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At some point I stopped counting how many times I moved from one place to another. My moves ranged from changing a neighborhood to going to a different city and finally a different country. My first move was with a few boxes, going to college to Warsaw. My last one involved a big truck and a whole family. Frequent moving is not easy, even if you like changes. One of the hardest things to tackle is finding friends, especially when you’re no longer a student.

So here’s a very subjective list of ideas on how to make friends in a new country or city, especially when you’re moving with your family.

1. Internet: There are several online groups on Facebook where people with similar interests hang out together. You can also join an online group on Meetup and then meet with people in real life.

2. Neighbors: When I moved to Brussels, I was blessed with some great neighbors on our street whom I’m a still friend with. In Germany, after having encountered friendly neighbors, I made sure to share some cookies with them soon after our place was livable. A year or so later, they offered me support and lots of wine when Poland lost to Portugal and was kicked out of Euro 2016.

3. If your children are small, a playground is a great place to meet other parents and learn about pediatricians, local stores and story time in the local library.

4. If the city you move to has some parenting organization, be sure to join it. You will gain friends for life from playgroups with your baby and toddler. I’m familiar with two: one in France, Message, and one in Belgium, BTC. After 12 years, I’m still friends with my playgroup friends from Paris and we’re exchanging our experiences having a teenager.

5. If your children attend a preschool or school, it’s one of the best places to meet other parents. They will fill you in on the best orthodontist, dentist and climbing classes. Some of my best friends were parents I met in a small preschool in Brussels.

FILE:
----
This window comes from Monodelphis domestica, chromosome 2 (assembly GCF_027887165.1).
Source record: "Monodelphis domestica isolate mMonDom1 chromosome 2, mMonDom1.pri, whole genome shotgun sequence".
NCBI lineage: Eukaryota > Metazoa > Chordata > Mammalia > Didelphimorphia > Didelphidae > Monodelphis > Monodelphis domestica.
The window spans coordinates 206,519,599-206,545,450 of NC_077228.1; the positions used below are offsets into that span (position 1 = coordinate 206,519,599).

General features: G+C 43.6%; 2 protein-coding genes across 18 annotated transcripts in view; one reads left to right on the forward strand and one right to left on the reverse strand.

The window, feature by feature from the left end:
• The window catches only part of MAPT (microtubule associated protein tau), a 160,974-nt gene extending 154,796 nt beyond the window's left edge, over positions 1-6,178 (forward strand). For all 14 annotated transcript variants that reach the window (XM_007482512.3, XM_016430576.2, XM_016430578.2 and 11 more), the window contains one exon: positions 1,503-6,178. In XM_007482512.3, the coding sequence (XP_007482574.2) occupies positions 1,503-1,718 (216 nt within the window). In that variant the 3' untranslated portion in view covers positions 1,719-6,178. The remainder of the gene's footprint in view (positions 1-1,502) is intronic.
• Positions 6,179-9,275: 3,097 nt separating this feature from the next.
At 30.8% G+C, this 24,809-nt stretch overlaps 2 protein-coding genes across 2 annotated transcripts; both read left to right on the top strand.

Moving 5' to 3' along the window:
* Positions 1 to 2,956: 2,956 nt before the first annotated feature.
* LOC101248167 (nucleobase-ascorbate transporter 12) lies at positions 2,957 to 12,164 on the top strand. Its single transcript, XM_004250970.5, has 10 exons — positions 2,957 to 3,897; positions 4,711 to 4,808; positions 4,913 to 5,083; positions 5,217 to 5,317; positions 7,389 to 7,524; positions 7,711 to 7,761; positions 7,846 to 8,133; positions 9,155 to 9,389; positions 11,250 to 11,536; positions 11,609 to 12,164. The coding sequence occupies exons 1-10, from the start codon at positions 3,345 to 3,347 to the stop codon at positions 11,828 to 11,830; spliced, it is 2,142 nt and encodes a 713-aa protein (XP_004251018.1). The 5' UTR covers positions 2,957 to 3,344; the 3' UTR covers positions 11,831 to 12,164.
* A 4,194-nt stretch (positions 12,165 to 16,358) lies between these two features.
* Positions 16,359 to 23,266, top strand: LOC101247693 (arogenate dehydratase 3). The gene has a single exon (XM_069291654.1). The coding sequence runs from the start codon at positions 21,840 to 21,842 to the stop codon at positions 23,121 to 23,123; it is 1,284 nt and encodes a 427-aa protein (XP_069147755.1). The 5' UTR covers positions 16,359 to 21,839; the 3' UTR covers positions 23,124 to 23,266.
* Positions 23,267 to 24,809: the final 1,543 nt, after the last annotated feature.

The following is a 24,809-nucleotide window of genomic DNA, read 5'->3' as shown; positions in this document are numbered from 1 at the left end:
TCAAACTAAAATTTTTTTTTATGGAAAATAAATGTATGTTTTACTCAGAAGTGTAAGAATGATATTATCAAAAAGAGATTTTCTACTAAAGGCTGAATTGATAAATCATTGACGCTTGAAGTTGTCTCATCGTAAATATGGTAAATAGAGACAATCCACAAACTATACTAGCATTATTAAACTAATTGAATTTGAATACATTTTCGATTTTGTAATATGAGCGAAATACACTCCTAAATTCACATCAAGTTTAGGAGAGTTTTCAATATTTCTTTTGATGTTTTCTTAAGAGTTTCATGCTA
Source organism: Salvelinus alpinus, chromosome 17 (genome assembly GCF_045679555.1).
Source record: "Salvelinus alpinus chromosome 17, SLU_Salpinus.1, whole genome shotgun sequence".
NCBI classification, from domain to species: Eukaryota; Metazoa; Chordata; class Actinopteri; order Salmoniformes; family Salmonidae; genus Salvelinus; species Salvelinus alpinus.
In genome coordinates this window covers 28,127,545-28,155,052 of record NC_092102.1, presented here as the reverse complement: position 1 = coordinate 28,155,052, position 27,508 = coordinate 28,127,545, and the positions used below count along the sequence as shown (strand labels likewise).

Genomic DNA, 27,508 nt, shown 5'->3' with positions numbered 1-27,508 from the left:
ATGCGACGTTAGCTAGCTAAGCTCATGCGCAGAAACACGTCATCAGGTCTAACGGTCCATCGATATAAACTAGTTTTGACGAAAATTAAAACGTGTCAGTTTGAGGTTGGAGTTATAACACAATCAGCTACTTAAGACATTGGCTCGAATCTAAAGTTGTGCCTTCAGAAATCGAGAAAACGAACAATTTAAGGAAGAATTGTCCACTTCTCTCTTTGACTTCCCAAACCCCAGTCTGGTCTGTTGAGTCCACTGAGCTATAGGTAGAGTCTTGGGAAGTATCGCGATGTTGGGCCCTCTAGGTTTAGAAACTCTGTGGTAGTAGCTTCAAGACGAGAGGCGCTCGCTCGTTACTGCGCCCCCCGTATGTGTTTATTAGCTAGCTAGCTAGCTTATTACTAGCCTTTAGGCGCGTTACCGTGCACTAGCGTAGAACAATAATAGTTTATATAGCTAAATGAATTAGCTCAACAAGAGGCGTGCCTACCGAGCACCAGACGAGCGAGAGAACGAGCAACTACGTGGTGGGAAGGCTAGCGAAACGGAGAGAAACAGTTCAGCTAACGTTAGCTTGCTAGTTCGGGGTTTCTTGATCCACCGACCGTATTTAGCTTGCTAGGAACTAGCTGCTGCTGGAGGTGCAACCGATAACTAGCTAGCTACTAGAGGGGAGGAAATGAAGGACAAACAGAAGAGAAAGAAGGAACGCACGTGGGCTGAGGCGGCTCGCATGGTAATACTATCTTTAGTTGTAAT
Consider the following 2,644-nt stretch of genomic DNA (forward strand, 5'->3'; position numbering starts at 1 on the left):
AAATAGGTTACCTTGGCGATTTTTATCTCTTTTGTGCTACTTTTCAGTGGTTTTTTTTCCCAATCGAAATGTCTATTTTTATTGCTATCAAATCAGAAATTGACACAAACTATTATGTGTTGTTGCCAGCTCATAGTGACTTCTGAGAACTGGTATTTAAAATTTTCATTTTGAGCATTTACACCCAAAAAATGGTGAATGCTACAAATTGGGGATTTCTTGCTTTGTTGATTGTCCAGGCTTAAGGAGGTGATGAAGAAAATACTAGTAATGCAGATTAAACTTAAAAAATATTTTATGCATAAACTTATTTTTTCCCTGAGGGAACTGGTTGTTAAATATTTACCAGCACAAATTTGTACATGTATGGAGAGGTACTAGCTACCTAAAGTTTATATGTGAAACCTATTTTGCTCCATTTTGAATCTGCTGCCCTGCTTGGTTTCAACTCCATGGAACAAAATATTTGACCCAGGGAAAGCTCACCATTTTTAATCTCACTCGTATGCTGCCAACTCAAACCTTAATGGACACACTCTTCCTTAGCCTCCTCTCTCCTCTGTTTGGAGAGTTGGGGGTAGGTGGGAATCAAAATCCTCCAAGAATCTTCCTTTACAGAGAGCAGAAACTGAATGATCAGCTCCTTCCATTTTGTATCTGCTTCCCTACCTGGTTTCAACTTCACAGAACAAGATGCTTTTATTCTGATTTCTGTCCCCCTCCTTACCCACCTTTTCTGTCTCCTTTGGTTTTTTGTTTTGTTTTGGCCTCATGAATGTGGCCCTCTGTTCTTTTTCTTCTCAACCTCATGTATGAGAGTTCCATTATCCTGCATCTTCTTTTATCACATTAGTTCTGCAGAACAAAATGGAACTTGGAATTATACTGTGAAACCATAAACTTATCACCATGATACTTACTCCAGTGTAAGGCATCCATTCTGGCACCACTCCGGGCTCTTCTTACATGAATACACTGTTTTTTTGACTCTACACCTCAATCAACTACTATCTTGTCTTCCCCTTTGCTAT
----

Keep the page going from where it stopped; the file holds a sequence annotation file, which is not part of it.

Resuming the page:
6. Book Club: Even if you think you don’t have time to read, one book a month is doable for everyone. And you don’t have to read it, you can listen to the audio version while driving or doing chores around the house. In most book clubs you discuss books but you also make great friends. My book club in Brussels met at night and there was always plenty of wine. The one in Germany is a breakfast one and I still find it weirdJ.

7. Your spouse’s work: You will get all the latest office gossip and you may even encounter a photographer who will take fabulous photos for your social media.

8. The gym: Moving to a new country or city is a great place to start a fitness regime or to update one. It’s possible even when you don’t speak the language. My first German words: downward dog and the tree pose.

9. If you’re religious, you can meet people in churches and temples. Recently, I attended a church where the community spoke English and Tagalog.

10. Last but not least: a giving organization chapter. When I moved to Germany from Belgium two years ago, I knew only a few people, through my daughters’ schools. So I decided to open a chapter of an American giving organization, Dining for Women, in Germany. I already had experience doing it in Belgium but in a new country you have to find members from scratch. So that’s what I did. My friends brought some of their friends and the group has grown and is still growingJ

Do you have your own ways of making friends in a new place? Please share!

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